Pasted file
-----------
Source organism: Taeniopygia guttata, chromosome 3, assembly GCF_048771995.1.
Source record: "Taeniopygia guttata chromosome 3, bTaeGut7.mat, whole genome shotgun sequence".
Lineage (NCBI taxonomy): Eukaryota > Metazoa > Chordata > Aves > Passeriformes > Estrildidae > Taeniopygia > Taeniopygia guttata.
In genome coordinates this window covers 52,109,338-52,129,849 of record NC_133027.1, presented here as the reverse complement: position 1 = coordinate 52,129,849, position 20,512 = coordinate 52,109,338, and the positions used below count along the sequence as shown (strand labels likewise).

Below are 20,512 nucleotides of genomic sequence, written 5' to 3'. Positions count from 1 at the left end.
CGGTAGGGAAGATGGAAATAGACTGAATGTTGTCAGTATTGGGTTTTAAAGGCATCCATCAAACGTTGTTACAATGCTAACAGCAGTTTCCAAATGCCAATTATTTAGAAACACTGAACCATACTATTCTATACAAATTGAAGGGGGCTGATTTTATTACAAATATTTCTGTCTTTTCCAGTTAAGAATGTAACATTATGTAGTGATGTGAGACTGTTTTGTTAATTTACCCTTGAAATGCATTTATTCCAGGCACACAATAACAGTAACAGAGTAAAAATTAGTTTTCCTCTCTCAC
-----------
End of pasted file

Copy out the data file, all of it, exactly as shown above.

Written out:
Source organism: Taeniopygia guttata, chromosome 3, assembly GCF_048771995.1.
Source record: "Taeniopygia guttata chromosome 3, bTaeGut7.mat, whole genome shotgun sequence".
Lineage (NCBI taxonomy): Eukaryota > Metazoa > Chordata > Aves > Passeriformes > Estrildidae > Taeniopygia > Taeniopygia guttata.
In genome coordinates this window covers 52,109,338-52,129,849 of record NC_133027.1, presented here as the reverse complement: position 1 = coordinate 52,129,849, position 20,512 = coordinate 52,109,338, and the positions used below count along the sequence as shown (strand labels likewise).

Below are 20,512 nucleotides of genomic sequence, written 5' to 3'. Positions count from 1 at the left end.
CGGTAGGGAAGATGGAAATAGACTGAATGTTGTCAGTATTGGGTTTTAAAGGCATCCATCAAACGTTGTTACAATGCTAACAGCAGTTTCCAAATGCCAATTATTTAGAAACACTGAACCATACTATTCTATACAAATTGAAGGGGGCTGATTTTATTACAAATATTTCTGTCTTTTCCAGTTAAGAATGTAACATTATGTAGTGATGTGAGACTGTTTTGTTAATTTACCCTTGAAATGCATTTATTCCAGGCACACAATAACAGTAACAGAGTAAAAATTAGTTTTCCTCTCTCAC